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6 Replies to “5 Biggest Myths About College Admissions”
Like Roger Clegg (posting on the Time website), I disagree with Myth #3: Affirmative Action Rigs the Process. Rotherham blithely dismisses the weight of race in admissions decisions. However, every study I’ve seen on this issue (see books like The Bell Curve or Losing the Race) shows that race is the #1 factor in admissions decisions, after grades and test scores. Most elite schools admit black and hispanic students with much lower test scores/grades than their white and Asian students.
In addition, these affirmative action policies aren’t aimed at helping ‘disadvantaged’ students, as many appear to believe: Most of the minorites attending elite schools are solidly middle class (if not upper middle class). Where is Rotherham getting his data?
I would like to see some talk on the role of Facebook on the admissions process. I know lots of high school students who are worried to sick about admissions teams finding out that they are…you know…teens…
The myths have generally a long life… Thank you for this article.
Colleges look at financial aid backwards, its not the amount of aid they give you its the revenue you produce. for instance if the total cost is $50,000 and you can’t afford more than $30,000 so you don’t go and they have an empty space they didn’t save $20,000 in aid they lost $30,000 in revenue.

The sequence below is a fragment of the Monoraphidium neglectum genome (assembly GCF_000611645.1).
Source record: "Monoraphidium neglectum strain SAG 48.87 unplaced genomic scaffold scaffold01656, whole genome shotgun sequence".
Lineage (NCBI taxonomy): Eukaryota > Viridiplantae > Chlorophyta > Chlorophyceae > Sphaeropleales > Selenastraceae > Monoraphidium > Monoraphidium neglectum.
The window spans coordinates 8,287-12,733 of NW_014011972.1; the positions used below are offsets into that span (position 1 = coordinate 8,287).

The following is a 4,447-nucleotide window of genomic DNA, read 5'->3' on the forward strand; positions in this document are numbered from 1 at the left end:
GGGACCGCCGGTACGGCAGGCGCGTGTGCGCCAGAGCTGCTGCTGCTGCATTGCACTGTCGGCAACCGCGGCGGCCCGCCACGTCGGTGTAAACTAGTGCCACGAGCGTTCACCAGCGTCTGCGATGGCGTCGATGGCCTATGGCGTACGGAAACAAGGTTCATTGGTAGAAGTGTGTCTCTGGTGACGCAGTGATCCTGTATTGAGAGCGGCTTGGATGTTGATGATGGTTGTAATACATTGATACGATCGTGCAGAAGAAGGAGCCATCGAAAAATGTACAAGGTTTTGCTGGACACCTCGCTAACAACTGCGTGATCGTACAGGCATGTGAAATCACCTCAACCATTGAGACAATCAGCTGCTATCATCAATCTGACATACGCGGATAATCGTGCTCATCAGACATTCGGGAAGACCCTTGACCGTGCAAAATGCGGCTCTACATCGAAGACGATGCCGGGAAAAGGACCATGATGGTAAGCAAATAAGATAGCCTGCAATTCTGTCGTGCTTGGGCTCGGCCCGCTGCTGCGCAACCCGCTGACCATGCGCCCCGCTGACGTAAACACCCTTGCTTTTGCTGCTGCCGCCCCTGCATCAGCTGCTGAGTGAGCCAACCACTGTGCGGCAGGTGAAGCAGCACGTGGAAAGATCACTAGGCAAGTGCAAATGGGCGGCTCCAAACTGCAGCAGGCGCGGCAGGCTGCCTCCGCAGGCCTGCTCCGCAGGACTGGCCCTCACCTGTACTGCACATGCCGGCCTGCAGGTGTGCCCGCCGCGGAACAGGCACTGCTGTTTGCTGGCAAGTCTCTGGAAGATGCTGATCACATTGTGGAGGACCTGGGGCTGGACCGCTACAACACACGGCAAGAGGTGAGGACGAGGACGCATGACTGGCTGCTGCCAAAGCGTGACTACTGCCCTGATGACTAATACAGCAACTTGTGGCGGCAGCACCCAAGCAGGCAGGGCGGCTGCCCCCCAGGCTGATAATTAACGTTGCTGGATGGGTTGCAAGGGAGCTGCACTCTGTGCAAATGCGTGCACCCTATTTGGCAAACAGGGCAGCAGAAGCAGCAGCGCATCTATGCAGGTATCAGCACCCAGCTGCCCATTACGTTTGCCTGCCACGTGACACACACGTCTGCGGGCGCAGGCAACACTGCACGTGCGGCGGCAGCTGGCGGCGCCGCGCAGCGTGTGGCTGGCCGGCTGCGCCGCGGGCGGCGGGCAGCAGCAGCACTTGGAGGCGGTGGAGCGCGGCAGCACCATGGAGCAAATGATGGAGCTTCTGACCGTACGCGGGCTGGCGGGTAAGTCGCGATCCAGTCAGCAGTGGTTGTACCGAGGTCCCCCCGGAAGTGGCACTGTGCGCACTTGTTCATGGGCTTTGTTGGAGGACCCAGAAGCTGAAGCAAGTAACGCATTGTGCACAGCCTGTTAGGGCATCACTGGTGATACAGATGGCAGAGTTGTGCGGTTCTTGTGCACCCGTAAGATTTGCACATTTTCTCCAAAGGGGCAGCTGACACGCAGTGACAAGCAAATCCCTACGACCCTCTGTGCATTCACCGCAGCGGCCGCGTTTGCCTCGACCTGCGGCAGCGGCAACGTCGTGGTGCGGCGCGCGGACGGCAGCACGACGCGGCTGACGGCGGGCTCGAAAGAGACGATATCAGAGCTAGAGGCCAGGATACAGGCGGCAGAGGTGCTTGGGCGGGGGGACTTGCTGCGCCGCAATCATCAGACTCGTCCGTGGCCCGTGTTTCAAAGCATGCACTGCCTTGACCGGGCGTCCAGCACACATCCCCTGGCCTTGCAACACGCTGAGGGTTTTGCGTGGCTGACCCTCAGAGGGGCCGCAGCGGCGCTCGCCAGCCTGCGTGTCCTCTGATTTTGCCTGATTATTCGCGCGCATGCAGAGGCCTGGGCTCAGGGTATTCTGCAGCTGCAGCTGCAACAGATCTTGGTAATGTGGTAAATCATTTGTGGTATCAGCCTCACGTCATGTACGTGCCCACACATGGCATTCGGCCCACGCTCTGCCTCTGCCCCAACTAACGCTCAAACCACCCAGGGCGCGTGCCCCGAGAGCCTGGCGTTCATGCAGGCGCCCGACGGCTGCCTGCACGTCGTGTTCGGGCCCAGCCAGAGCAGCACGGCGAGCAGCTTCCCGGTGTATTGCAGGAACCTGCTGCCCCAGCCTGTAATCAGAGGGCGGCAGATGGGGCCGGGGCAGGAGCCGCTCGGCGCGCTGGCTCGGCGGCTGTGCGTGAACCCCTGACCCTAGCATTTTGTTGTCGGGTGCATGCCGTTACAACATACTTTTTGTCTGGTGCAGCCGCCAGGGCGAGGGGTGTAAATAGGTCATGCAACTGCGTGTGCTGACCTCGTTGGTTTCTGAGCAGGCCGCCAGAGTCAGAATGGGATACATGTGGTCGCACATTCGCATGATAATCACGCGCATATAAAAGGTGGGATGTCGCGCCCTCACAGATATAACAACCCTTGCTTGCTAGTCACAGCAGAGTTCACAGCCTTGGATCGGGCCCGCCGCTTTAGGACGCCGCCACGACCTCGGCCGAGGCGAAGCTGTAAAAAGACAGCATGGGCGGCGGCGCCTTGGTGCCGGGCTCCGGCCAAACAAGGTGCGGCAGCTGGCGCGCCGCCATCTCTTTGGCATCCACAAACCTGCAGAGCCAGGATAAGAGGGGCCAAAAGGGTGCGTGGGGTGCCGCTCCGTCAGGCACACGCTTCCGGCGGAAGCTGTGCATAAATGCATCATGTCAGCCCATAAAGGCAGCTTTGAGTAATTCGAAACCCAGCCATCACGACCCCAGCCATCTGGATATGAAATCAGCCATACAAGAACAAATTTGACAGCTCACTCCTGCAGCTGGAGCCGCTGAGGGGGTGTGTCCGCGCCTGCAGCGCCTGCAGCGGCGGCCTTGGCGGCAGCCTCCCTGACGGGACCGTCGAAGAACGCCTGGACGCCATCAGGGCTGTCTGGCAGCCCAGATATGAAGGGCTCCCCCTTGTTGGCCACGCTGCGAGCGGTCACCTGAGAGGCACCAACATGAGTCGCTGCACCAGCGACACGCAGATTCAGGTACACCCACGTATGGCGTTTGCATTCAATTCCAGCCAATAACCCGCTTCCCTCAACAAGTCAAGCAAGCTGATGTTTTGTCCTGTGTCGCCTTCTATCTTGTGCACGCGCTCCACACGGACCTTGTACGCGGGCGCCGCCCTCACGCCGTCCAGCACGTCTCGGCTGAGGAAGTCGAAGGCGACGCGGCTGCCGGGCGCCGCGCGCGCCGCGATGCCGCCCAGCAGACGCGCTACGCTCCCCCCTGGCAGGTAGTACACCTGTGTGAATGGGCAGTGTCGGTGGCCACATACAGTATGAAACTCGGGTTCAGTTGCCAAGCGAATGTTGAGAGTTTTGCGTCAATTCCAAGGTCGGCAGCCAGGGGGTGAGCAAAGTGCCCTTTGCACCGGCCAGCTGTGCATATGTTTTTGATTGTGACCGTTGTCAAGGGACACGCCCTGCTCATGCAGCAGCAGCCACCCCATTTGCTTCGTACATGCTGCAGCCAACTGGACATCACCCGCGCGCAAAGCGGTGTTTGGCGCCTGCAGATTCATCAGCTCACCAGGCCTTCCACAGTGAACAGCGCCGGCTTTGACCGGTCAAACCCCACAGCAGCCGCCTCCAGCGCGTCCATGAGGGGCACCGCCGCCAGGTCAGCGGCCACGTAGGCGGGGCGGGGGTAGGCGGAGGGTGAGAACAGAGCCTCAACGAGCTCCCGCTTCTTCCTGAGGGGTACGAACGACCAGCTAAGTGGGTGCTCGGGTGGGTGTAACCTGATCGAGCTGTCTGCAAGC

While the average direct costs per student are about half the sticker price at most colleges the extra direct costs of the last student is very close to zero.
Hold your head up high, no matter how much aid your getting your making a positive financial contribution!
Another Myth to add to the list….that students cannot increase the likelihood of their being admitted to a college that they love. The reciprocal “fit” between the student and the college needs to be shown in the application. We can help.
While I agree with Myth #5, no one is stuck in a school for four years without an option to “lateral”. We do it in business all the time. Sometimes we make a decision without all of the relevant information. They say you change jobs at least 7 times in a career. That being said, I believe that high school students can make that decision with the best information available if they take the time to talk to students on campus. It can’t just be reading a book or looking at the rankings. The more someone can get a feel for the culture and style of a campus (academically, socially, politically), the better the ability to find a fit. If you find that right fit, right out of the gate (when you are in high school), then you are even more likely to graduate from the school at which you started – and, of course, you don’t risk losing credits or taking longer to graduate.